Off the Garden Path

-On the occasion of Community Crafting, November 9, 2017. Visit eachbodyeastflatbush.tumblr.com for more info.

A year ago, I wrote an essay for the inaugural occasion of what my friend Carlos named “Discomfort Suites,” seasonal salons where artists and writers could get together to eat, drink, and share. I read the essay, “The Garden Path (to Place),” to a warm room of people whose bellies were full with mac n’ cheese and roasted beets and greens and laughter. A November later I find myself revising the essay back in my hometown, preparing to practice some of these actions with a new group of people in East Flatbush. There won’t be mac n’ cheese, unfortunately, but we’ll have cookies and chips. Instead of a home, it will be inside of a library. I still find myself pleading in the same way, begging people to connect in a world that is betting on our mutual disconnection. I still fail a lot. But sometimes it works. Sometimes it feels like it’s working.

In Summer 2016, I went to three weddings of some of my dearest friends. At the one that September, for my friends Paula and Dan, Paula wore a beautiful floral crown and invited people to make their own crowns and boutonnieres at the reception in a yoga studio we had converted for the afternoon in Pilsen, Chicago.

They asked me to deliver the invocation, which I did while wearing a floral crown I had quickly fashioned between gulps of celebratory Modelo. Paula is a museum educator who I became friends when we both worked at the same NYC museum. Dan is a poet who I became friends with because he fell in love with my friend Paula, which isn’t the worst reason to first find yourself in relation to someone. In thinking about their union, I went to the words of Alain Badiou, who in Rhapsody for the Theatre offers love as: 

…that scene in which a truth proceeds…it requires work, an ongoing process and a series of operations for allowing difference and disjunction to appear in the form of a couple.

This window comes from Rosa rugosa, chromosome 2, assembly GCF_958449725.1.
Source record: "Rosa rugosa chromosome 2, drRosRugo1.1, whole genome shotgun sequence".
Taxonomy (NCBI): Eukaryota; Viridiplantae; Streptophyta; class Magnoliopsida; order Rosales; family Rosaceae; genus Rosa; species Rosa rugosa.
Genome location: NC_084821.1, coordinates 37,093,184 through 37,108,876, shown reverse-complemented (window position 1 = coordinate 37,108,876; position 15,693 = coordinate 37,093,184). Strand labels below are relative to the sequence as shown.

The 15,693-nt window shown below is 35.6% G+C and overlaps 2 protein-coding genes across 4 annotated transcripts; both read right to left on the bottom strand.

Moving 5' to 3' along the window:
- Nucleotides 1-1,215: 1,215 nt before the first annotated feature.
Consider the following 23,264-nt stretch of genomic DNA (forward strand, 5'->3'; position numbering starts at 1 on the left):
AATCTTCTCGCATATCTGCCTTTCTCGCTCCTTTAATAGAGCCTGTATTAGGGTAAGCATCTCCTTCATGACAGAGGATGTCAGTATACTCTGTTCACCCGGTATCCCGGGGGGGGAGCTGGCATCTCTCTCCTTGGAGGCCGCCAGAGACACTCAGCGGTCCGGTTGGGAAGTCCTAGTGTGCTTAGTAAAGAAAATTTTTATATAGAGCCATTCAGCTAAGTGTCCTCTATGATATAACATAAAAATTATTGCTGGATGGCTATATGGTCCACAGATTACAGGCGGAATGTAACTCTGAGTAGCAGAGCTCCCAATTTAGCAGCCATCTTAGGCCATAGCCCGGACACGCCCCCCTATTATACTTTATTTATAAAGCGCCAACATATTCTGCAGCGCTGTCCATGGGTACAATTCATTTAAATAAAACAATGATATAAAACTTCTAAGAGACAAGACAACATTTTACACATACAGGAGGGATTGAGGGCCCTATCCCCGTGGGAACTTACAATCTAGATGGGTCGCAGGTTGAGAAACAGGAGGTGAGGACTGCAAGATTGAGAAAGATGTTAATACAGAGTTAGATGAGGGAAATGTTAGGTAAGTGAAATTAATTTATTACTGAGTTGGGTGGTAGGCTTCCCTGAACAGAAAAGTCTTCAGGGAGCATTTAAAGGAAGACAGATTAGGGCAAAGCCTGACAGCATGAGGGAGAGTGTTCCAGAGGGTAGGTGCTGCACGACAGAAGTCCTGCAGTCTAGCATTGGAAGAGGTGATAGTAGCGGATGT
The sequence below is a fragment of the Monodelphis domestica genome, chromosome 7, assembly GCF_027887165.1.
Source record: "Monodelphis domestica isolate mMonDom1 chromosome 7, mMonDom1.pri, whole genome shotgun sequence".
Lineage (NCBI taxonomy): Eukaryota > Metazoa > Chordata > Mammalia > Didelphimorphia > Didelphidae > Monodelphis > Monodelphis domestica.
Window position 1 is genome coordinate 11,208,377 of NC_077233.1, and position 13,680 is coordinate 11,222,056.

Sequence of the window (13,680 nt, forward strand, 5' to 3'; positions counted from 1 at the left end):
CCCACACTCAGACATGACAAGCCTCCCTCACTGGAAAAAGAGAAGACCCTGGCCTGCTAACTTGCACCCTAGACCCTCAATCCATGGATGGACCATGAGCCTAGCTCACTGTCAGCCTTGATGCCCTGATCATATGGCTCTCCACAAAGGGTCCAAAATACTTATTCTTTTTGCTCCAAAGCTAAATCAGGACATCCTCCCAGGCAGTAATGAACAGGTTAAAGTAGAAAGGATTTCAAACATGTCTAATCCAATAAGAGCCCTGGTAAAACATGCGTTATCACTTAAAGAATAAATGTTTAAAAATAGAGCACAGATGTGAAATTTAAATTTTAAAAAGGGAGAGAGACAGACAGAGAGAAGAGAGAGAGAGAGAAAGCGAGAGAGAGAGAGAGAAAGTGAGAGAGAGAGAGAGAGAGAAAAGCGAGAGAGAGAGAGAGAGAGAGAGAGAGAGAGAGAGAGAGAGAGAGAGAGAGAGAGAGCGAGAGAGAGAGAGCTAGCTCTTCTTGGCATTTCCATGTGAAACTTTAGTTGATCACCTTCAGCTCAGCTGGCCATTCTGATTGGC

That felt so right, particularly for Paula and Dan, who share an unbridled commitment to discovery and rediscovery and reflection on those practices in a refusal to forget.

That June, I had officiated the ceremony of my friends Corinne and Felix and leaned into Paul’s tried and tested first letter to the Corinthians. We know love is patient and that it is kind, but how many of us get to the part where:

For now we see only a reflection as in a mirror; then we shall see face to face. Now I know in part; then I shall know fully, even as I am fully known.

And so I stood on the beach with my back to the sea under a canopy of silk flowers, one in my hair for good measure, and shared thoughts on love as a practice of recognition built on the responsibility of holding up a mirror until you are ready to break through it, which Corinne and Felix happen to be expert at.

Over a year ago, I bought a painting from one of my students and it features a man and a woman in a Polaroid torn down the middle, their heads replaced by blooming tropical flowers. When I asked her about it, before she hustled me out of forty dollars, she told me it was about a relationship—a friendship or a romance or a family—that was falling apart.

My father was a florist. He arranged flowers for the Waldorf-Astoria Hotel in Manhattan. Flowers and their accompanying objects have been all over my life, populating the spaces I inhabit for as long as I can remember: shears, floral foam and tape, vases, pedestals, ribbons, wire, little useless vials of water. Whenever I smell roses or lilies I close my eyes and picture myself at seven.